Local man leading charge on ALS research
"I would say most people out there would say ALS is probably one of the most devastating, if not the most devastating, disease they can think of. You know, you're losing all of your ability to move but your brain is still intact,” said Dr. John Landers, a professor at UMass Medical School.
Soon after diagnosis, ALS begins to rapidly strip patients of their ability to move, talk, and eat. The deadly disease leaves them trapped in their own bodies, and it has no cure. Colonie native and RPI graduate, Dr. John Landers, wants to change that. He's at the helm of an international team of more than 80 researchers in 11 countries working to find what causes ALS.
"In reality, we don't really know what's going wrong in ALS patients,” he said.
Now, Landry's had a break through. Landers and his team have discovered a new gene known as NEK1 that's directly related to the disease.
"By us identifying more and more genes, what it does is it allows us to figure out what pathways are altered or defective in ALS patients and as a result of that we can start to think about therapeutics,” Landers explained.
He says the discovery wouldn't have been possible without a million dollar grant from the ALS Association, money the organization just didn't have the first time he asked for it.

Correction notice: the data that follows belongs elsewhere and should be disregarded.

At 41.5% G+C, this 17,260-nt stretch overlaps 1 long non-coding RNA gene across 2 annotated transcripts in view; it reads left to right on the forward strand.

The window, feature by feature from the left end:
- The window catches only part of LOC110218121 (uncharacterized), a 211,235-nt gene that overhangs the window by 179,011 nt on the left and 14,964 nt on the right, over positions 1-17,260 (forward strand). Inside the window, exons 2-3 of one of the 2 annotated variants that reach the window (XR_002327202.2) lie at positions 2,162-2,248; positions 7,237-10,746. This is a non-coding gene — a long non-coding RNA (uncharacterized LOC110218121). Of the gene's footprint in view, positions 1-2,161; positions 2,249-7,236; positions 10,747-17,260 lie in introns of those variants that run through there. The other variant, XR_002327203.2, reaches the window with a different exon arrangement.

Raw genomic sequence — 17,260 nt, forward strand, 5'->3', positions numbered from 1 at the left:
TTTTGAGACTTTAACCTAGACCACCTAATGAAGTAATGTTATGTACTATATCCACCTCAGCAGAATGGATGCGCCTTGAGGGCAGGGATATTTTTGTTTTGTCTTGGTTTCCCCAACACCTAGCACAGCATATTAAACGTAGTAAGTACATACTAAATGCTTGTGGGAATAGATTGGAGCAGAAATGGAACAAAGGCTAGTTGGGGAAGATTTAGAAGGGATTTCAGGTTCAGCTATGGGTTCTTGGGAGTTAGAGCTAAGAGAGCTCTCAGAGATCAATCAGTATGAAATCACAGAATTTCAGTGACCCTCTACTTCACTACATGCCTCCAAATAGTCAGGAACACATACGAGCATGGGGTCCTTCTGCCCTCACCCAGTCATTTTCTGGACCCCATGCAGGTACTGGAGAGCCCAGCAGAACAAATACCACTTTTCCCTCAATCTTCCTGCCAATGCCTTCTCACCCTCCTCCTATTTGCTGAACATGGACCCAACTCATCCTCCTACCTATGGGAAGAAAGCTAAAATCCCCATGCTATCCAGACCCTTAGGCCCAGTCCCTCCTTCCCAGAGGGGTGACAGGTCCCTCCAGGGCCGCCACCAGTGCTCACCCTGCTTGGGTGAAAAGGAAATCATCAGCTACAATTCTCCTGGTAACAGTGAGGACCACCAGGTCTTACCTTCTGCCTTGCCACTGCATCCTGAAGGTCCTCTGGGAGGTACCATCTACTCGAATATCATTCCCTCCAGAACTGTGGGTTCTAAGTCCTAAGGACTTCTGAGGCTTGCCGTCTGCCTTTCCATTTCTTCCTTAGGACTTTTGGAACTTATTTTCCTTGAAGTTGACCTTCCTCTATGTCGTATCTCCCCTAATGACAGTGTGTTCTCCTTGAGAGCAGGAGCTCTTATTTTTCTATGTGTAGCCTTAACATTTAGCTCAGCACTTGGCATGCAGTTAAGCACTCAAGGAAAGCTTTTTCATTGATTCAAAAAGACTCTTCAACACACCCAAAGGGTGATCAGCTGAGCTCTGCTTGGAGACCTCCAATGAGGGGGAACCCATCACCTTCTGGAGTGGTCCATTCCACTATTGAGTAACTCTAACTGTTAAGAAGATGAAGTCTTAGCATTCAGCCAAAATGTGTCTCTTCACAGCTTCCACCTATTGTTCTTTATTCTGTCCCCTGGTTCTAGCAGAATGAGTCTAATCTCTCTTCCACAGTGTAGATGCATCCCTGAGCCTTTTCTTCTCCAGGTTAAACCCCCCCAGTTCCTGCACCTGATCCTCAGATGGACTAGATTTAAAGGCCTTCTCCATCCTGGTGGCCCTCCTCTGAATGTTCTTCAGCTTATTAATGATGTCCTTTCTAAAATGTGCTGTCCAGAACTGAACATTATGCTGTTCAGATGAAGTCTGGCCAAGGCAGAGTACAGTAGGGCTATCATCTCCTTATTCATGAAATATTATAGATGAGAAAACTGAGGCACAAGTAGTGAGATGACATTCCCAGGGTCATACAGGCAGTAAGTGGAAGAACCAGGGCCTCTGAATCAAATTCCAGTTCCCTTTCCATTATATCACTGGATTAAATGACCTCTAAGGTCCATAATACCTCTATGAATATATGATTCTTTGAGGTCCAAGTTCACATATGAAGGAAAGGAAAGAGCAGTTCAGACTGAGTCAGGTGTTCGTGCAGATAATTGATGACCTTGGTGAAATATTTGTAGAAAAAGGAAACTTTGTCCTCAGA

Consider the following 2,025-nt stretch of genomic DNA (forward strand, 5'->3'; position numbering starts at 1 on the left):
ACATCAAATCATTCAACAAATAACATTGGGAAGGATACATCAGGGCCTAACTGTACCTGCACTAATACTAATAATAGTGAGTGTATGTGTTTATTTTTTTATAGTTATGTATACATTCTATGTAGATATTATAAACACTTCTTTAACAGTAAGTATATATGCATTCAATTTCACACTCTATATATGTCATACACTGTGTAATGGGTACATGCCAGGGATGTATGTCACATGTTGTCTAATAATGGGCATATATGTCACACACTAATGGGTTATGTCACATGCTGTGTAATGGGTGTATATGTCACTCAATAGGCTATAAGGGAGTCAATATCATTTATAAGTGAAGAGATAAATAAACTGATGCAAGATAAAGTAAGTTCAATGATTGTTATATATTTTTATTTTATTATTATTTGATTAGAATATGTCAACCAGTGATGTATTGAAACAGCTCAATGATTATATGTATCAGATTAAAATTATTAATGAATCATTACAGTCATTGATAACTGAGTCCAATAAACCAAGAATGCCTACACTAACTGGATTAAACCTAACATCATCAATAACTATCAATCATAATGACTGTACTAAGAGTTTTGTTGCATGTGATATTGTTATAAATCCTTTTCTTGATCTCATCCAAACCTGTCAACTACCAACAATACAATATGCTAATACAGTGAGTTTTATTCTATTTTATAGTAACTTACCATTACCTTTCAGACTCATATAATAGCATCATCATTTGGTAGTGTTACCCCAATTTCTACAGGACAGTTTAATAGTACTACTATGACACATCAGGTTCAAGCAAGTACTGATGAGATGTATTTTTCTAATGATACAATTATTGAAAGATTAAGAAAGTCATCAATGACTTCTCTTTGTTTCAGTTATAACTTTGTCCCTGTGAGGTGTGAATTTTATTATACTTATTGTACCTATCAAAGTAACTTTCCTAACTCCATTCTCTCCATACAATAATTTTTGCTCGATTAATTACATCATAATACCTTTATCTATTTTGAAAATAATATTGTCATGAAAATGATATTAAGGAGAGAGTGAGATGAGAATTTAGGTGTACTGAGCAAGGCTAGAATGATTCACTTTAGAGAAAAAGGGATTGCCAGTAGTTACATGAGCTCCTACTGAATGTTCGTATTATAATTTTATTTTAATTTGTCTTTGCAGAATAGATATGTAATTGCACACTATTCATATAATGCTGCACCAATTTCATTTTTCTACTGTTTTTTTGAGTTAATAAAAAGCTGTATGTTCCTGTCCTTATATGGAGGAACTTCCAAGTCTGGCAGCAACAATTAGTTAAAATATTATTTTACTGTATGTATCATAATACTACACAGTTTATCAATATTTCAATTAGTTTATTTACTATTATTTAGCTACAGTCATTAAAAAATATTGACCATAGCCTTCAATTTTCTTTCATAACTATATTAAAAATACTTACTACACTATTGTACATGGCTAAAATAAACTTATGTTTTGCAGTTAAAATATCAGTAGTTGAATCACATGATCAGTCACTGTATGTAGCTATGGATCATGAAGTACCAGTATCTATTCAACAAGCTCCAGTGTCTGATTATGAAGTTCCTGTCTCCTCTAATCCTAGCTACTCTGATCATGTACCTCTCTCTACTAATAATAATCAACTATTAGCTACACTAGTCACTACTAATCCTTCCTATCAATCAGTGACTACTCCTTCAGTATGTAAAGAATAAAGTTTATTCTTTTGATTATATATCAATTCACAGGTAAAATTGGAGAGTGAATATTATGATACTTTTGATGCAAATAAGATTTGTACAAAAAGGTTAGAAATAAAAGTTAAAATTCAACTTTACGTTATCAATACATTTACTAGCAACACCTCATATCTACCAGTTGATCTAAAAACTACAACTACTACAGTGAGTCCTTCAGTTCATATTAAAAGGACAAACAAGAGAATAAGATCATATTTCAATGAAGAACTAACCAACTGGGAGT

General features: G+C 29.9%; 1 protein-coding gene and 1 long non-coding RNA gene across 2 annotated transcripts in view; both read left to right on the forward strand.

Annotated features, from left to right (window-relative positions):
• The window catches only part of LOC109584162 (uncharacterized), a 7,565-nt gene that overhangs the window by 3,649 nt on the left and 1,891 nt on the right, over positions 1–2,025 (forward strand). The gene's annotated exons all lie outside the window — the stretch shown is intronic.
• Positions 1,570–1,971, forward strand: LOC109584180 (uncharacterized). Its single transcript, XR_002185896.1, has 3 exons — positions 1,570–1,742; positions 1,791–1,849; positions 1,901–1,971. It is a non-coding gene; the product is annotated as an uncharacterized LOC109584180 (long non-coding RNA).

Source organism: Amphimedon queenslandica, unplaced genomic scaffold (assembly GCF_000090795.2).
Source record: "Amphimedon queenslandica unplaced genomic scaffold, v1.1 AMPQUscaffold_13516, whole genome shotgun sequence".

"Lucky for us the ice bucket challenge actually kicked in a couple of months later,” Landers said.
About $120 million dollars was raised when the ALS ice bucket challenge went viral on social media, but Landers says equally as important is the *awareness the videos raised.
"That's an incredible achievement, just being able to take a disease that frankly not many people were familiar with and now nearly everyone knows about it,” Landers said.
According to the ALS Association, more 6,000 people in the United States are diagnosed with the disease each year, that's 15 new cases a day, and Landers says right now there's only one drug on the market for treatment that has minimal impact